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Continuing Pediatric Care Through Coronavirus

Doctors visits and emergency care cases have dropped, leaving medical professionals concerned about kids’ wellness. Here’s why it might be a safe and good time to visit your child’s healthcare providers.

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For the past three months, Coloradans have been told to avoid leaving their homes as much as possible. The message appeared largely well-heeded, likely saving lives, but it also resulted in a decrease in parents bringing children to routine and even emergency health care.

Denver-area hospitals saw a 30 to 50 percent drop in emergency room visits in April, according to Rocky Mountain Hospital for Children. Member clinics of Colorado Community Health Network, which report serving more than one in seven Coloradans, are at 75 percent or below prior visit volume, even including telehealth appointments.

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News of overwhelmed medical systems and limited resources for personal protective equipment contributed to fear and uncertainty. Many providers converted to various degrees of telehealth appointments, carved out times they would see well and symptomatic patients, and some underwent temporary complete closures. Record high unemployment in Colorado meant changes in health coverage and, for many, inability to pay.

However countercurrent it may sound, it could be time to mask up and make that appointment for the well-being of your child.

Safe and Consistent Care for Children

The American Academy of Pediatrics released a report on May 8 guiding pediatricians in providing safe and consistent care for children during the pandemic.

“Since the onset of the pandemic, a significant drop in well-child visits has resulted in delays in vaccinations, delays in appropriate screenings and referrals, and delays in anticipatory guidance to assure optimal health,” said the release.

The AAP advises well-child appointments occur in person whenever possible—with sanitization and patient distancing measures—for the good of the child’s continuity of care. Telehealth may be an appropriate piece of an exam, but should include a timely in-person follow up. Immunization schedules are also key considerations—particularly for Colorado as the state with the lowest rate of kindergarten measles, mumps, and rubella vaccinations.

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A large number of Colorado primary care offices and hospitals are acting on these guidelines already, according to Dr. David Brumbaugh, associate chief medical officer for Children’s Hospital Colorado.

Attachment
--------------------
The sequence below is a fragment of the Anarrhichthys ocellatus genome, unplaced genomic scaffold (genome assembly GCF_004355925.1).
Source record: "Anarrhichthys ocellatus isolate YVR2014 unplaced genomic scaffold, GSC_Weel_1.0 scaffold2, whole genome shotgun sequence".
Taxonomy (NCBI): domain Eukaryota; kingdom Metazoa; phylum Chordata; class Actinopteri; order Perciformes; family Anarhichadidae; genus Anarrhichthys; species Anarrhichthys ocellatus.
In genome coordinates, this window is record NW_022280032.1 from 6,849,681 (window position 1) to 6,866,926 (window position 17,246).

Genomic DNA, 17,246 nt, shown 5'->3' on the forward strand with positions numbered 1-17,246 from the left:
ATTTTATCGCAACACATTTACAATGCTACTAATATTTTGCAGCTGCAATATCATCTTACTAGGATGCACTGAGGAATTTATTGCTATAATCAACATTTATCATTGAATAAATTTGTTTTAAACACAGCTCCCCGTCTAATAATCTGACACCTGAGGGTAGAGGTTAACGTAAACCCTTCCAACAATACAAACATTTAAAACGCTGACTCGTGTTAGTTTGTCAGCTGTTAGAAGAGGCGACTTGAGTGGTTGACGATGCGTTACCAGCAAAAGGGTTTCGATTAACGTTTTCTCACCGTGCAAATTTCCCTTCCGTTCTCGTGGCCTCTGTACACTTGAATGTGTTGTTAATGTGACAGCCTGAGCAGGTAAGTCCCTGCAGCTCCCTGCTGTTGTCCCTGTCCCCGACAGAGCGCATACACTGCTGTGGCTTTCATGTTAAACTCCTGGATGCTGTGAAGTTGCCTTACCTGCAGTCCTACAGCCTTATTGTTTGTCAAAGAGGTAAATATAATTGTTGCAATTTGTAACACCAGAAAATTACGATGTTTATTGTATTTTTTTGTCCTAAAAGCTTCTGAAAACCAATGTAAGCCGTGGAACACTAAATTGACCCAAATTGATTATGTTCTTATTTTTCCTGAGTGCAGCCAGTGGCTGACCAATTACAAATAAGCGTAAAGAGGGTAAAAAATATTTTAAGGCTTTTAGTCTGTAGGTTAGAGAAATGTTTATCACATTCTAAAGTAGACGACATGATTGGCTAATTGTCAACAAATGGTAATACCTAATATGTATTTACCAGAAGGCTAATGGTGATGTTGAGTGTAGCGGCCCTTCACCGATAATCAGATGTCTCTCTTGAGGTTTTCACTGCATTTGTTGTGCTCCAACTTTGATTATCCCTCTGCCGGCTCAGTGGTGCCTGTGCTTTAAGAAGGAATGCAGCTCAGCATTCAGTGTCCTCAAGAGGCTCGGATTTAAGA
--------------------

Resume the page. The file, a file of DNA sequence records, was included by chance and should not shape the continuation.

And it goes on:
“I think all are safe places to be right now,” he says. “The alignment with Children’s and our entire group of referring pediatricians has never been stronger in the sense of having weekly conversations about what we should be doing as a pediatric community in terms of keeping families safe.”

Adapting Medical Environments

Dr. Terez Malka, a pediatric emergency medicine physician who works at emergency rooms around the state including at Rocky Mountain Hospital for Children, points out that many health facilities are better at understanding the dynamics of the coronavirus and have adapted their environments to ensure safety.

Some clinics and primary care offices have designated half their business days to do preventative appointments and the other half for patients with symptoms. Many practitioners are doing initial assessments at the front door or even doing temperature and symptom checks with families in the parking lots before they enter. Children’s Hospital Colorado requires masks for all patients and visitors over the age of two, offers parents testing to make sure they’re safe to visit their children, and posts signage promoting physical distancing and elevator limits.

Confidence to Get Back on Schedule

Understanding the details about patient safety helped Laura-Anne Cleveland decide to resume her kids’ in-person medical appointments. Cleveland, an associate chief nursing officer for Rocky Mountain Hospital for Children in Denver, delayed her five kids’ annual well-child checks for months because she’d assumed primary care offices were closed and was unsure about medical settings outside the hospital.